‘FBI’ & ‘FBI: Most Wanted’ Actors To Do Fewer Episodes Next Season In Cost-Cutting Move

EXCLUSIVE: More ensemble drama series are reducing the number of episodes cast members are in as a way to save money. The series regulars on CBS’ FBI and FBI: Most Wanted will have their minimum guarantees trimmed by 2 episodes next season, Deadline has learned. The third FBI series, FBI: International, is not impacted, I hear. Reps for FBI producers Wolf Entertainment and Universal Television declined comment.

As Deadline reported exclusively this week, veteran cast members on ABC’s Grey’s Anatomy also are getting their episodes cut next season by 3-4 in a cost-saving measure.

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The move for the two FBI series mirrors the episodic guarantees reductions applied to Wolf/Uni TV’s Chicago and Law & Order dramas a year ago. The timing makes sense as such talent cost-cutting usually follows a renewal that nowadays comes with a flat or reduced license fee.

The six NBC dramas were up for renewal last year, with the episode trim coming shortly after the pickup. Meanwhile, the FBI series had been locked into two-year renewals that didn’t come up until this spring. All three were picked up by CBS for next season, with the mothership scoring a three-year pickup. (There are no further episode reductions on Wolf’s NBC series this year, sources said.)

An episodic guarantee represents the number of episodic fees each series regular is entitled to per their contract each season regardless of how much they appear on-screen every week. Usually that corresponds to “all episodes produced,” or a full season, which is typically 22 episodes for most Wolf Entertainment procedurals.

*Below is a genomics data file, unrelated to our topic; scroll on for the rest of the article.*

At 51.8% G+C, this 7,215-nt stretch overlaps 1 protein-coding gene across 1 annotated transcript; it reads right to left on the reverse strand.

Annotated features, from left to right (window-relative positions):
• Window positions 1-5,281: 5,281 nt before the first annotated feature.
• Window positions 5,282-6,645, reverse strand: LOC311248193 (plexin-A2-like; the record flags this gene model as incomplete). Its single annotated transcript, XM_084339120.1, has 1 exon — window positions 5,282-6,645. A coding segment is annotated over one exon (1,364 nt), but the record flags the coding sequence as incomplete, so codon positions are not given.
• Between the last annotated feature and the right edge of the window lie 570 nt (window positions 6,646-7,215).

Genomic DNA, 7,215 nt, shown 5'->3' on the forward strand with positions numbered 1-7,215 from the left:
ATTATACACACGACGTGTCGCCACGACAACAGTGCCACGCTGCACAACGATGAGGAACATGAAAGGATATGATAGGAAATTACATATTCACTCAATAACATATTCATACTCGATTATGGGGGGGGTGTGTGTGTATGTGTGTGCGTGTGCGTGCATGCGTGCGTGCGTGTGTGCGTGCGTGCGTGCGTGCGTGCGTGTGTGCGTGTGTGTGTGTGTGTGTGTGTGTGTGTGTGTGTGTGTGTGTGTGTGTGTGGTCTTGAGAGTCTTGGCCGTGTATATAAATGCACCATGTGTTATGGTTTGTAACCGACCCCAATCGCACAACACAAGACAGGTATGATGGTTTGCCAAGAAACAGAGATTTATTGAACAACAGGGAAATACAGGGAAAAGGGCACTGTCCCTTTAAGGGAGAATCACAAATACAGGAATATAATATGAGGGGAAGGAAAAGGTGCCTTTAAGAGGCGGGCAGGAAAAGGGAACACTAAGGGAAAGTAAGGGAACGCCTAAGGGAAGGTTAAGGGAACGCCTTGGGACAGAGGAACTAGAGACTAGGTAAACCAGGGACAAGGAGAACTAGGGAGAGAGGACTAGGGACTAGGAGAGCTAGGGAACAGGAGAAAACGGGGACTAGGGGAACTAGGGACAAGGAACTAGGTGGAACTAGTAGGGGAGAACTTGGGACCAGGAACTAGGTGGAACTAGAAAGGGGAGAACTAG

For the upcoming 22-episode seasons of FBI and FBI: Most Wanted, series regulars will be “guaranteed” payment for 20 episodes, which means that the producers likely will use them in that many in order to utilize the savings because actors will have to be paid extra for additional installments.

As to why the reduction only applies to FBI and FBI: Most Wanted, they are more expensive because they film in the US and have larger regular casts (5-6 members) with big names, including Missy Peregrym, Jeremy Sisto and Alana De La Garza (FBI) and Dylan McDermott, Keisha Castle-Hughes and Edwin Hodge (FBI: Most Wanted).

Meanwhile, with Luke Kleintank departing, FBI: International has four remaining series regulars who are not as established and half of them are international actors. Additionally, the series has lower production costs by filming in Hungary.

Reducing series regulars’ episodes has become a common cost-saving practice. It does not impact actors’ per-episode fee though their overall compensation goes down as they appear in fewer episodes, something the writers have to be mindful of as they craft storylines.

A budget-reduction alternative is cutting cast’s salaries, which happened on Blue Bloods last year, or making some of the series regulars recurring, which we saw on shows like Bob Hearts Abishola and Superman & Lois.

Such cuts have become inevitable in the current challenging economic environment as TV production is getting more expensive and media congloms are putting a stronger emphasis on their balance sheets, with linear series most vulnerable amid declining live ratings.

The goal “is basically to reduce pretty dramatically our investment in content, specifically aimed at those traditional networks,” Bob Iger, CEO of ABC parent Disney, said this week about cutting spending on programming for the company’s linear networks.

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